July 14, 1953
PENNSYLVANIA PUBLIC UTILITY COMMISSION ET AL.
Daniel B. Michie, Jr., and Fell & Spalding, Philadelphia, for appellant.
Clarence M. Freedman, John E. Fullerton, Asst. Counsel, and Lloyd S. Benjamin, Counsel, Pa. Public Utility Comm., Harrisburg, for appellee.
Allen Lesley, Philadelphia, for Reading Co., intervening appellee.
Before Rhodes, P. J., and Hirt, Reno, Dithrich, Ross, Gunther, and Wright, JJ.
[ 173 Pa. Super. Page 383]
RHODES, President Judge.
This is an appeal from an order of the Pennsylvania Public Utility Commission granting Reading Company, a railroad corporation, the right to change the status of its suburban railroad passenger and freight station at Meadowbrook, Abington Township, Montgomery County, Pennsylvania, from an agency station to a prepaid or non-agency station.
The Company filed its application seeking such change with the Commission on June 9, 1951. Among those who filed protests were Rydal-Meadowbrook Civic Association, a non-profit corporation, the Order of Railroad Telegraphers, System Division No. 10, and a number of individual residents of the area. Commission hearings were held at which both applicant and protestants presented extensive evidence. The Association was represented by counsel before the Commission.
On September 22, 1952, the Commission by its order approved the application of the Company to change Meadowbrook station to a non-agency status. The Association, acting through counsel, appealed to this Court, and at the same time petitioned to have the appeal operate as a supersedeas. After hearing, the supersedeas was refused. The Company was granted leave to intervene as an appellee, and filed a motion to quash the appeal. The motion to quash and the merits of the appeal were argued at the same time.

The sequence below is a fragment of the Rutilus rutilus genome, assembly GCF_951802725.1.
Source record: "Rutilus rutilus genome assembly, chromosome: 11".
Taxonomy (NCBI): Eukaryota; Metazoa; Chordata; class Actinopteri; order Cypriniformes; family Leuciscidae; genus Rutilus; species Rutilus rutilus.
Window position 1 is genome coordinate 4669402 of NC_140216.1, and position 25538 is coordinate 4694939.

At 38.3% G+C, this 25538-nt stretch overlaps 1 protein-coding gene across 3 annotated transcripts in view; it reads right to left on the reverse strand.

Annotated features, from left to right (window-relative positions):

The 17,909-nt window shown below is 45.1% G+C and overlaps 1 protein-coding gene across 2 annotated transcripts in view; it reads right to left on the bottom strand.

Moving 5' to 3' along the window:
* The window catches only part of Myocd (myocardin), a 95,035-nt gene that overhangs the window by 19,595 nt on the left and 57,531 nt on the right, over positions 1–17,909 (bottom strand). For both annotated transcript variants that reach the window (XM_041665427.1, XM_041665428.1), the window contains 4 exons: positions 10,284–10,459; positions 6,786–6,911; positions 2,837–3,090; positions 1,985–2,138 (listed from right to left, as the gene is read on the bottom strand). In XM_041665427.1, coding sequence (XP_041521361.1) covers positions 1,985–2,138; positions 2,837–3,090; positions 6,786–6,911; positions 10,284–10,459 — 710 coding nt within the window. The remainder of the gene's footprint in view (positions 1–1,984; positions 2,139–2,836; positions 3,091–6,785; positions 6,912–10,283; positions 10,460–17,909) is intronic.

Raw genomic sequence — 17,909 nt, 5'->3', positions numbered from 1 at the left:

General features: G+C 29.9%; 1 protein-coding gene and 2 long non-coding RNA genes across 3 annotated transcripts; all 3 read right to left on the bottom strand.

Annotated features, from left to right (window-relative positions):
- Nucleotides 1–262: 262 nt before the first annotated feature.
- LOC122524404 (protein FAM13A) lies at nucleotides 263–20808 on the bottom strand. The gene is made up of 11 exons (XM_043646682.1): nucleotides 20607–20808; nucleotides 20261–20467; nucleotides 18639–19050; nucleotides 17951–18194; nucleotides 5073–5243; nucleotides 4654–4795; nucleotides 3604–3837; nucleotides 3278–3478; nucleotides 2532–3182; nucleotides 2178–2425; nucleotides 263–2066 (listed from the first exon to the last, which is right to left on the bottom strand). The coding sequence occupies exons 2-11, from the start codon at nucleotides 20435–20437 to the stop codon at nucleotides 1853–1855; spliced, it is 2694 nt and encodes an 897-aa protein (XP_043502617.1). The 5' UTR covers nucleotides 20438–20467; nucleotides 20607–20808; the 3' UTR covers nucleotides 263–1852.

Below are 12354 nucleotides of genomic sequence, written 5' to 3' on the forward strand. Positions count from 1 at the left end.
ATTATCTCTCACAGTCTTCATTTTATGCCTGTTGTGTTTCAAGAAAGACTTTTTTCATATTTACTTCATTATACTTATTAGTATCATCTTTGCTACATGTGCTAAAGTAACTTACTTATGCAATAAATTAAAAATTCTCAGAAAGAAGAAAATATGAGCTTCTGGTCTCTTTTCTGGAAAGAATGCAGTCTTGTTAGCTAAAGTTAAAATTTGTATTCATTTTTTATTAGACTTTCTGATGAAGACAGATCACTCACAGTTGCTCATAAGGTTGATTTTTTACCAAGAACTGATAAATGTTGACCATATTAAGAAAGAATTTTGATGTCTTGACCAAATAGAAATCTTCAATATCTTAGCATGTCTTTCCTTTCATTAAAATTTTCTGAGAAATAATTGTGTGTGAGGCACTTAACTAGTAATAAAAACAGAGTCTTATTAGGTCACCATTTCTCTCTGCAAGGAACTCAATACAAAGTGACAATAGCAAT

The Company's motion to quash is based on the contention that the Association is not a qualified appellant. The right of appeal from an order of the Commission is limited to a party to the proceedings affected thereby. Arsenal Board of Trade v. Pennsylvania Public Utility Commission, 166 Pa. Super. 548, 552, 72 A.2d 612; Commuters' Committee v. Pennsylvania Public Utility Commission, 170 Pa. Super. 596, 599, 88 A.2d 420. As an appellant the Association is
[ 173 Pa. Super. Page 384]
in a position comparable to that of the Arsenal Board of Trade in the case above cited. It is true that the Association, acting through counsel, appeared before the Commission and participated in the proceedings, and that it exists as a legal entity in the form of a non-profit corporation. But the question remains, as in the Arsenal Board of Trade case, whether the Association, as a corporation apart from its individual members, had such interest in the proceedings as would make it a party 'affected' by the order of the Commission. Commuters' Committee v. Pennsylvania Public Utility Commission, supra, 170 Pa. Super. 596, 599, 88 A.2d 420.
As we have pointed out in our prior decisions, the party who may take an appeal as a proper party appellant in these cases is determined by well established rules. By adhering to these principles appeals may be taken by parties whose qualifications are not questionable. We are not at liberty to enlarge the field of qualified appellants beyond the established limits. It is plainly in the public interest, however, that users of the utility service be made formal parties to the record in all cases of this type involving questions of community welfare. In Commuters' Committee v. Pennsylvania Public Utility Commission, supra, 170 Pa. Super. 596, 599, 88 A.2d 420, 422, we said: 'An individual using the service rendered by the utility and filing a formal protest with the Commission may very well have such an interest as would make him or her a person affected by the Commission's order.' There should be no difficulty in having at least one user of the utility service act as a protestant on the record before the Commission, and as an appellant, together with community organizations, so that appeals, which may be meritorious, will not have to be quashed hereafter for want of a qualified appellant. In the present